When Books Don’t Have Trigger Warnings- A Discussion

TW definition

There have been a lot of discussions on Goodreads and the Twitterverse regarding trigger warnings over the past few years, but things seem to be picking up steam more and more lately. And here are my thoughts on it:

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Are they always good? Are they sometimes overkill? Are they spoilers? And why doesn’t there seem to be a firm decision from publishers?

To be clear, including trigger warnings in a book IS the publisher’s decision, not the author’s–many authors believe in TWs and think they should be available.

I haven’t actually seen many TWs in books, but one that comes to mind is an advance copy I read recently: Together We Caught Fire, by Eva V. Gibson.

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It was an awesome surprise to open the book and find this page, and there was nothing in here that felt spoilery to me. References to death, self-harm, childhood trauma…the trigger warnings are basically the entire point of the story. So if any one of those gives you pause, you aren’t going to enjoy this one. And isn’t that good to know in advance? So way to go, Simon Pulse, for including these.

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But if a publisher isn’t willing to add them, how much do authors owe us? How responsible should we hold them to make us aware of their book’s contents? That’s where things seem to get sticky. I’ve seen a lot of authors post warnings on their Twitter or Instagram pages, although of course that won’t reach everyone.

When Victoria Lee published The Fever King in 2018, she knew Skyscape wasn’t going to list TWs in the book. But she felt very strongly that readers should know what they were walking into, so she made sure they were easily accessible on her website.

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It’s a long list! But again, nothing spoilery. If you do want to know more about any of these before reading though, Victoria goes into further detail by listing how many times something occurs, whether it happens on or off-page, specific abuse and violence used, etc.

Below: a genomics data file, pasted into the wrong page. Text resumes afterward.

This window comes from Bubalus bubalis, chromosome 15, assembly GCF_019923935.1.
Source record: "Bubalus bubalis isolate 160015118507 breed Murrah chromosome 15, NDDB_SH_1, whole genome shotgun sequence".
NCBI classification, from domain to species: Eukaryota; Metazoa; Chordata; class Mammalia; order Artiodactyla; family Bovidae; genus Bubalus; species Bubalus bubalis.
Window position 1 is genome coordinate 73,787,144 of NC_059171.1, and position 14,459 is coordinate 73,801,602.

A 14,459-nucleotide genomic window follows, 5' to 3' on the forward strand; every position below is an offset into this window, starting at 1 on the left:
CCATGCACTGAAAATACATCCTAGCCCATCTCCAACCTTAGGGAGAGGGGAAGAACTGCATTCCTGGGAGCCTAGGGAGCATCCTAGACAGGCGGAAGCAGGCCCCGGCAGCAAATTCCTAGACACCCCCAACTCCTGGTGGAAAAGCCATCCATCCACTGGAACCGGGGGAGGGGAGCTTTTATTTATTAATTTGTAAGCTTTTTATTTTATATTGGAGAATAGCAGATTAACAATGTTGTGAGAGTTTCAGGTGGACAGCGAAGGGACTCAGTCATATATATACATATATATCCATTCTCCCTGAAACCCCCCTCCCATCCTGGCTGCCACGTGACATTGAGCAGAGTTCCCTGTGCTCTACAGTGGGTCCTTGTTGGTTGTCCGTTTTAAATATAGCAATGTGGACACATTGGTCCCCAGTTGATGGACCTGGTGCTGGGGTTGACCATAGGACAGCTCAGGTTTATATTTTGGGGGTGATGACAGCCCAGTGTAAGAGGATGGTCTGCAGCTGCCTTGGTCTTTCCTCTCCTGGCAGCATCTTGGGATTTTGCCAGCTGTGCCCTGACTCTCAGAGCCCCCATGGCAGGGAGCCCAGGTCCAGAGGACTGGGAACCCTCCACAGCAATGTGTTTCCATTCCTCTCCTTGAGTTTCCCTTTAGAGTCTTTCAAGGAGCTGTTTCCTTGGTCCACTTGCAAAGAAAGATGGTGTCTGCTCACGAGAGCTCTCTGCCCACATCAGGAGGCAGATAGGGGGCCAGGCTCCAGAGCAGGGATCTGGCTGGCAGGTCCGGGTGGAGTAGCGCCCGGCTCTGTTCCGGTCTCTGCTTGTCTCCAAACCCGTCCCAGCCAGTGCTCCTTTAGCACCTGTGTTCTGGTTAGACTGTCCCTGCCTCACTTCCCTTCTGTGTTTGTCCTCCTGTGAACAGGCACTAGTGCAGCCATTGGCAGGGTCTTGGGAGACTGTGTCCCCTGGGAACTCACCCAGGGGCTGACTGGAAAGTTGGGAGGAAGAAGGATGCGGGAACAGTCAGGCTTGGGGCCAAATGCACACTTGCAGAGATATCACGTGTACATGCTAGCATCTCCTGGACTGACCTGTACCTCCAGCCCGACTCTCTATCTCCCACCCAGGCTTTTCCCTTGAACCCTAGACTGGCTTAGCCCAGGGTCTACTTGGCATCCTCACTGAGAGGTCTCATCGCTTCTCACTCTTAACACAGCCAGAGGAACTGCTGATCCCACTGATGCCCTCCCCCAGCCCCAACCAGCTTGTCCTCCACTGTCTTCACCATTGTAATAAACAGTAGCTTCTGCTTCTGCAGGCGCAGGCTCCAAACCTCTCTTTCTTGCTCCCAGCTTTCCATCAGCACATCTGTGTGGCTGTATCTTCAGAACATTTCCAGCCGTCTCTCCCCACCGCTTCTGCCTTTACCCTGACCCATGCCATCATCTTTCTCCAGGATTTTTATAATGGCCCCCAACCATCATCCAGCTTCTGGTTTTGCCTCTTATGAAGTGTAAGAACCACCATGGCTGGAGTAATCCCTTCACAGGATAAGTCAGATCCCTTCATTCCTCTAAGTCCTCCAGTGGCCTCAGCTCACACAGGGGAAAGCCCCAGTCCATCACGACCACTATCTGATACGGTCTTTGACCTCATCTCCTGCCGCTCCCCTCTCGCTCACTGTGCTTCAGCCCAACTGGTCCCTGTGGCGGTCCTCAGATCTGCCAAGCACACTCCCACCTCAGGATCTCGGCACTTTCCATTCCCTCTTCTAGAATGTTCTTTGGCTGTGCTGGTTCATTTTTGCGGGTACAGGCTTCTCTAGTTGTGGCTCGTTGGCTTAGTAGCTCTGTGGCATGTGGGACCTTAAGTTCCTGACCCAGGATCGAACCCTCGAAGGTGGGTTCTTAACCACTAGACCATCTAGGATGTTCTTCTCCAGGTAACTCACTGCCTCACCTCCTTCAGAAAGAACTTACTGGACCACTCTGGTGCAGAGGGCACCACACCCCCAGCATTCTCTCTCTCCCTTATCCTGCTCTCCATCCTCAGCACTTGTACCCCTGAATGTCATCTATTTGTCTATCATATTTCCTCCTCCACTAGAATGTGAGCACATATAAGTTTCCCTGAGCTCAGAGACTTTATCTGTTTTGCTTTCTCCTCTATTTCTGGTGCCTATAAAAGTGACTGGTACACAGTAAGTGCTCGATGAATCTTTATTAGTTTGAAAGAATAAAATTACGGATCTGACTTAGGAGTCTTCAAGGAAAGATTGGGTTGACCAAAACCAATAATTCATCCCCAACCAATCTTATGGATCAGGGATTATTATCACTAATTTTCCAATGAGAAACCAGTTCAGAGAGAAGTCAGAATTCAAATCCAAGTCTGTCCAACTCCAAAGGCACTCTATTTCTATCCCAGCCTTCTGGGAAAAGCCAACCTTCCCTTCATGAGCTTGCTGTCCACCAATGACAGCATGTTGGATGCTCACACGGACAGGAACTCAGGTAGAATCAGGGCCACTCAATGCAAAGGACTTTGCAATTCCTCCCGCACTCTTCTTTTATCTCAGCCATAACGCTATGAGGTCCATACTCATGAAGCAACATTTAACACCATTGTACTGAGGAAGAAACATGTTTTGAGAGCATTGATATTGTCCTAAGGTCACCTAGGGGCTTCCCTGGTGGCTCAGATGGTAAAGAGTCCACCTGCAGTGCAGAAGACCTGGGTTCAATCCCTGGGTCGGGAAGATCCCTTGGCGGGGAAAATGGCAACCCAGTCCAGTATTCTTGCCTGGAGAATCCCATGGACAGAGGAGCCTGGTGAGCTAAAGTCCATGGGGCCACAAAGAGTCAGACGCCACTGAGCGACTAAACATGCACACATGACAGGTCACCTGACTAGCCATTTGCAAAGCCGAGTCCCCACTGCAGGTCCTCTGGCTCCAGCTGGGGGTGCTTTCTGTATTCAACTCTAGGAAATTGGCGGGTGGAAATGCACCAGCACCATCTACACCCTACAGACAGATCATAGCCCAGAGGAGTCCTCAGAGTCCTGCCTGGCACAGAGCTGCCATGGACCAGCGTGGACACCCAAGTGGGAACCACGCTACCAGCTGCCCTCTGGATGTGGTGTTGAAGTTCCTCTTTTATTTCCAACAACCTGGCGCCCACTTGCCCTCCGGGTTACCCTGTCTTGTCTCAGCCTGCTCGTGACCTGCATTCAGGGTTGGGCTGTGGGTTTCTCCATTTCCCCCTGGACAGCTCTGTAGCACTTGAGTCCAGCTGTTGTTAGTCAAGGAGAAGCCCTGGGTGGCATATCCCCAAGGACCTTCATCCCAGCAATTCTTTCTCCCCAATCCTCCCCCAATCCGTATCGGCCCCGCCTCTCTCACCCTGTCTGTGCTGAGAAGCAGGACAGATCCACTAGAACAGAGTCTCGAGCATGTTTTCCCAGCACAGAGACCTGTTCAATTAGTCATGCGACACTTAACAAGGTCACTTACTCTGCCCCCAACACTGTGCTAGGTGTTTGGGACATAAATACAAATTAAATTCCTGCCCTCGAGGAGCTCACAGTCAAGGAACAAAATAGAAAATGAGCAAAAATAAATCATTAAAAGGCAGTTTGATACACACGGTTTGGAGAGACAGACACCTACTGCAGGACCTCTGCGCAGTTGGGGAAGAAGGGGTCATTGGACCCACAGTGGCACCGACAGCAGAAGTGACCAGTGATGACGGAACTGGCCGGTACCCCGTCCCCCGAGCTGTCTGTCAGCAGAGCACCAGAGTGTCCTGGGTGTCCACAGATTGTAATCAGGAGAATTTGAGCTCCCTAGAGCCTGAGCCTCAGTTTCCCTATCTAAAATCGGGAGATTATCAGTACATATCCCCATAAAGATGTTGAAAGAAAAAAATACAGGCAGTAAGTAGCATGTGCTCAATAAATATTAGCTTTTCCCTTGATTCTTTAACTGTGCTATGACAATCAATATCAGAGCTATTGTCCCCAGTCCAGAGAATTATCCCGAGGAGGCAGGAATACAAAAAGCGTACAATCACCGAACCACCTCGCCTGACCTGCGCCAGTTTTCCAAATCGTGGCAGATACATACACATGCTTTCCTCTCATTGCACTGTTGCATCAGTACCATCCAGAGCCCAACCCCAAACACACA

And isn’t that a great way to handle things? No, you’re not going to reach every reader, but taking things into your own hands and posting your own list of trigger warnings seems like a great choice given the alternative of nothing else at all.

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But listen, here’s the part where I just don’t know. What happens when there are no trigger warnings published and nothing in the book’s description gives any indication that there might be some present? Does the author owe readers a heads-up, or are they allowed to keep some things quiet for a twisty surprise?

There are several books that spring to mind, but the one I really want to talk to you about is one that comes out tomorrow: Every Other Weekend, by Abigail Johnson:

Can life begin again…every other weekend?

Adam Moynihan’s life used to be awesome. Straight As, close friends and a home life so perfect that it could have been a TV show straight out of the 50s. Then his oldest brother died. Now his fun-loving mom cries constantly, he and his remaining brother can’t talk without fighting, and the father he always admired proved himself a coward by moving out when they needed him most.

Jolene Timber’s life is nothing like the movies she loves—not the happy ones anyway. As an aspiring director, she should know, because she’s been reimagining her life as a film ever since she was a kid. With her divorced parents at each other’s throats and using her as a pawn, no amount of mental reediting will give her the love she’s starving for.

Forced to spend every other weekend in the same apartment building, the boy who thinks forgiveness makes him weak and the girl who thinks love is for fools begin an unlikely friendship. The weekends he dreaded and she endured soon become the best part of their lives. But when one’s life begins to mend while the other’s spirals out of control, they realize that falling in love while surrounded by its demise means nothing is ever guaranteed.